Background: Free radicals are involved in various human diseases that can possibly be prevented by antioxidants. There are many but rather expensive methods to determine total antioxidant capacity of human plasma (for endogenous antioxidant levels) or plant extracts/natural compounds (for antioxidant potential in terms of radical inhibiting or scavenging properties). We describe a simple, fast and economical 'crocin assay' using the Indian spice saffron.
Methods: In crocin assay, the extent of bleaching of crocin, a carotenoid from saffron, by peroxyl radicals generated by thermal decomposition of azo-initiator was measured. We examined its applicability to clinical samples and plant extracts.
Results: The cost of Indian saffron is almost 38 times less per unit dry weight compared to the 'Sigma' saffron. Yet, it gives 26 times better yield of crocin than that from 'Sigma' saffron. It was also shown that Indian saffron is rich in crocin. The total antioxidant capacity (TAC) values of human plasma from normal, healthy individuals, using Sigma as well as Indian crocin, expressed in terms of 6-hydroxy-2,5,7,8-tetramethylchroman-2-carboxylic acid (Trolox) equivalent antioxidant capacity (TEAC), were comparable. We have also demonstrated that crocin assay can be used for clinical samples such as plasmas from healthy and diabetic individuals. The antioxidant potentials, TEAC, of plant extracts and pure natural compounds by Indian and Sigma crocin assays were similar. Addition of uric acid to plasma induced a concentration-dependent response. The assay was compared to standard radical scavenging 1,1'-diphenyl-2-picrylhydrazyl (DPPH) assay and was found to match well, showing better sensitivity and hence validates this assay for natural compounds and clinical samples.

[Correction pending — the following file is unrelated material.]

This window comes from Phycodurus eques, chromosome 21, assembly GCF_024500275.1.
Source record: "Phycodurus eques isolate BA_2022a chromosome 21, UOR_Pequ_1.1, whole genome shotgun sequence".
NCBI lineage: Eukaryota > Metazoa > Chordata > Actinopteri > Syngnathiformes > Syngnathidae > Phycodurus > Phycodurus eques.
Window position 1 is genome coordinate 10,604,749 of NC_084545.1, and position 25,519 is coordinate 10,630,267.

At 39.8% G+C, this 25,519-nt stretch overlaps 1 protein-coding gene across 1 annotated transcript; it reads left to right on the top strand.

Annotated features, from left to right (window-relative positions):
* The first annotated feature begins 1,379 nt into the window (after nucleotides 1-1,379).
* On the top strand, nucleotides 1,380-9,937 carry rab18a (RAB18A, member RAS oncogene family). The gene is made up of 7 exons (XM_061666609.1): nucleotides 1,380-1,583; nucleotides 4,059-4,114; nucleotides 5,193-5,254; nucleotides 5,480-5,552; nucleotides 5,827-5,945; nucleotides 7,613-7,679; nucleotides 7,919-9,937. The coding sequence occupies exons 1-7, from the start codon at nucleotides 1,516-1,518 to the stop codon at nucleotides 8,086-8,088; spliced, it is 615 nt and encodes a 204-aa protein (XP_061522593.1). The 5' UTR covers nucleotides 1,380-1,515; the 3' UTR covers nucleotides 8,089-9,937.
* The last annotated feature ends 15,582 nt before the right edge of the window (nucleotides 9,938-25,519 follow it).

Conclusions: Development of crocin assay using the Indian saffron is economical and sensitive method for measurement of total antioxidant capacities from human plasma as well as natural compounds and plant extracts.